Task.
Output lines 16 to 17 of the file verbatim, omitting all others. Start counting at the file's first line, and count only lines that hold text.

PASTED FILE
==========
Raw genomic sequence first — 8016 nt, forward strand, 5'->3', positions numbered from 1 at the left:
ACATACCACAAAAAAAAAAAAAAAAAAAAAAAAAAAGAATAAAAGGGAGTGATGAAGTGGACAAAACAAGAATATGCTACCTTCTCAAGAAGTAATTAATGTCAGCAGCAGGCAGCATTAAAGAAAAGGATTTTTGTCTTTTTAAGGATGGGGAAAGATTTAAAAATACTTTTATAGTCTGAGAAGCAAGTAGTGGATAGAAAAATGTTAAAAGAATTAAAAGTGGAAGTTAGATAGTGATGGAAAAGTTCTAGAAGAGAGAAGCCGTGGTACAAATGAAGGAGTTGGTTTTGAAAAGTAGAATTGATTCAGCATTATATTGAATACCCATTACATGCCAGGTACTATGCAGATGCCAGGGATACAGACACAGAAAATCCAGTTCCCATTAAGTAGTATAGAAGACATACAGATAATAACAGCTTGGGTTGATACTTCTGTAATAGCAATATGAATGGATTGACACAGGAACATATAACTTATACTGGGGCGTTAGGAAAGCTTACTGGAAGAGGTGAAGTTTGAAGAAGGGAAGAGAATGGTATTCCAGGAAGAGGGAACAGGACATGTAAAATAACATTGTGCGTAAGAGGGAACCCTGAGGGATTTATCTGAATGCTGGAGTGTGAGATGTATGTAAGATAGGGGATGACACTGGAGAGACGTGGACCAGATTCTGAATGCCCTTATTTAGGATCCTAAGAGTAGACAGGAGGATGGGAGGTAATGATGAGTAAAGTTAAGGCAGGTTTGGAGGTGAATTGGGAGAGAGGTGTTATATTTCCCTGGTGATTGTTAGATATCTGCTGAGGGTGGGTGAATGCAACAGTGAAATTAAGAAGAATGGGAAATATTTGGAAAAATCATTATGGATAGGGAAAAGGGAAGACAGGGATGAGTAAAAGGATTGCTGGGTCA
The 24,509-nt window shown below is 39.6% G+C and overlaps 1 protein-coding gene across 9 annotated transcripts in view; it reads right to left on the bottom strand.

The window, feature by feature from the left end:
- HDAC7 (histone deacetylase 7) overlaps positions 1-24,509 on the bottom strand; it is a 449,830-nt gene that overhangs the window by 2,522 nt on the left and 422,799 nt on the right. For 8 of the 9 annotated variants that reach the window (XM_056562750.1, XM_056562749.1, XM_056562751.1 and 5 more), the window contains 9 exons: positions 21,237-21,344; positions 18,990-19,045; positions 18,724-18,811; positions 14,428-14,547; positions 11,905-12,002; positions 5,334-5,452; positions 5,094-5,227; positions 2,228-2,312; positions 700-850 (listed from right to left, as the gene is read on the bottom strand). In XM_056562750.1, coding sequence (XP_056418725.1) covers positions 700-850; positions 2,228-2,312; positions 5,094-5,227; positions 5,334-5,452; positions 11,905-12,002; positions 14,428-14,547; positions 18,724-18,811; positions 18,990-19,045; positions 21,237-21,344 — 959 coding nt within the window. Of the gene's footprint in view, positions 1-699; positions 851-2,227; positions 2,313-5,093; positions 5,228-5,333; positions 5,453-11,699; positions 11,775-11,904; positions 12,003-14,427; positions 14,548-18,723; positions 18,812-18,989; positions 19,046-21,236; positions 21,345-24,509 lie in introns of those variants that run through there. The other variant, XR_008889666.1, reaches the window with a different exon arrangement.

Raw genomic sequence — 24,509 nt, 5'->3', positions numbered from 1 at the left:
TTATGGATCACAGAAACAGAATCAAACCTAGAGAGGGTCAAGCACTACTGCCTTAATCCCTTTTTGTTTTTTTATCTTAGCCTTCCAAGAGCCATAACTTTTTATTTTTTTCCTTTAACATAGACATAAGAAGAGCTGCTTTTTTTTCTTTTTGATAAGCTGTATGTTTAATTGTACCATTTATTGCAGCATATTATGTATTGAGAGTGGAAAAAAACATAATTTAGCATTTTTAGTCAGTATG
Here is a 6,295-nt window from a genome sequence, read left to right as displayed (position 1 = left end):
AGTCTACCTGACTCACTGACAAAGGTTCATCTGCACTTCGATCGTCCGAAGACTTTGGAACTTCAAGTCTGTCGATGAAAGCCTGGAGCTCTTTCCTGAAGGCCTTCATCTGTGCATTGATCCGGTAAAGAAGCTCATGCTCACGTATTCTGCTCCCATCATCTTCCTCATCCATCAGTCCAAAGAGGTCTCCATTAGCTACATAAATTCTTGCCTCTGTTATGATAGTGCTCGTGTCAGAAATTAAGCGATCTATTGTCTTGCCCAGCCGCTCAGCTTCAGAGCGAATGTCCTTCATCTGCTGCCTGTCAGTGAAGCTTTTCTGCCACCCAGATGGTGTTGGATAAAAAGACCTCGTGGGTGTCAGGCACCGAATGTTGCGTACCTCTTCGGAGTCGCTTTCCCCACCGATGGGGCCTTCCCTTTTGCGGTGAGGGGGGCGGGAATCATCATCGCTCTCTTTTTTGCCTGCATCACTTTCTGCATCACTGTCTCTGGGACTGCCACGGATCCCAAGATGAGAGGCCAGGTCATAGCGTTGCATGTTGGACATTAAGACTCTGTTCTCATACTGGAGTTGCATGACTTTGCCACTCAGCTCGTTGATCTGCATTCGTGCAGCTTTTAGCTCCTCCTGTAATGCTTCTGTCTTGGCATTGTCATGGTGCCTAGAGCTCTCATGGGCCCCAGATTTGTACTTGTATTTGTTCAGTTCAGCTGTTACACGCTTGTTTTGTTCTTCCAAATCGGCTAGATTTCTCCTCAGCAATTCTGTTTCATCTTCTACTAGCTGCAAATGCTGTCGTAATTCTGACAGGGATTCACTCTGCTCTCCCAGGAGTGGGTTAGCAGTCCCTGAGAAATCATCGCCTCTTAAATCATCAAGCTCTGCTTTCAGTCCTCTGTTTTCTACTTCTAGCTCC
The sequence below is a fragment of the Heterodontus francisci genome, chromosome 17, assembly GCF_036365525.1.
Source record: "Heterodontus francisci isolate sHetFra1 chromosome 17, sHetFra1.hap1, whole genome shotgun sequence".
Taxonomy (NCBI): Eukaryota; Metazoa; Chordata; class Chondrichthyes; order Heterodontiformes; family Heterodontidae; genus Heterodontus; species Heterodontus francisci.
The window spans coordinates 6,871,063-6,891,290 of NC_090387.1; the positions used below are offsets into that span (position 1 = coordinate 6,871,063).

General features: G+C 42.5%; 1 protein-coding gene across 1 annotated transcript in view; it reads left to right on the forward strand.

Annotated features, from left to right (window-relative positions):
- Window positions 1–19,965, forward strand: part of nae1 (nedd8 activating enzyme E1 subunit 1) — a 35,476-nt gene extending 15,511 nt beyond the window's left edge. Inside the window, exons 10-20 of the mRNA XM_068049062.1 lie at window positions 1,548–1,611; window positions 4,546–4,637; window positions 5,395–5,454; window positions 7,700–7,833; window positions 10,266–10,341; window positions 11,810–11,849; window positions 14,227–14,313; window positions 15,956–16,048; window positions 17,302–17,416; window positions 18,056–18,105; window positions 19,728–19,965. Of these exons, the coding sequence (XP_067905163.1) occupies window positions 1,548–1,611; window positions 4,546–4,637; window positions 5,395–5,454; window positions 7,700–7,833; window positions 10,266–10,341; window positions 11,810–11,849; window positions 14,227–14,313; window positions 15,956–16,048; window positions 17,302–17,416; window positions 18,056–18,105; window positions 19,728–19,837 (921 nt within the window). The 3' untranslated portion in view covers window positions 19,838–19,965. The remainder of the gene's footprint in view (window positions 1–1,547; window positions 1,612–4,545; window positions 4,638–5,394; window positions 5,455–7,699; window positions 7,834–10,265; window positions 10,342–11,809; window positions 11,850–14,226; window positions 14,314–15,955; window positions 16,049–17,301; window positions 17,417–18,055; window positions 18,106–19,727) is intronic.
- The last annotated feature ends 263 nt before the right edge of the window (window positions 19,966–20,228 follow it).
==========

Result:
- Window positions 1–19,965, forward strand: part of nae1 (nedd8 activating enzyme E1 subunit 1) — a 35,476-nt gene extending 15,511 nt beyond the window's left edge. Inside the window, exons 10-20 of the mRNA XM_068049062.1 lie at window positions 1,548–1,611; window positions 4,546–4,637; window positions 5,395–5,454; window positions 7,700–7,833; window positions 10,266–10,341; window positions 11,810–11,849; window positions 14,227–14,313; window positions 15,956–16,048; window positions 17,302–17,416; window positions 18,056–18,105; window positions 19,728–19,965. Of these exons, the coding sequence (XP_067905163.1) occupies window positions 1,548–1,611; window positions 4,546–4,637; window positions 5,395–5,454; window positions 7,700–7,833; window positions 10,266–10,341; window positions 11,810–11,849; window positions 14,227–14,313; window positions 15,956–16,048; window positions 17,302–17,416; window positions 18,056–18,105; window positions 19,728–19,837 (921 nt within the window). The 3' untranslated portion in view covers window positions 19,838–19,965. The remainder of the gene's footprint in view (window positions 1–1,547; window positions 1,612–4,545; window positions 4,638–5,394; window positions 5,455–7,699; window positions 7,834–10,265; window positions 10,342–11,809; window positions 11,850–14,226; window positions 14,314–15,955; window positions 16,049–17,301; window positions 17,417–18,055; window positions 18,106–19,727) is intronic.
- The last annotated feature ends 263 nt before the right edge of the window (window positions 19,966–20,228 follow it).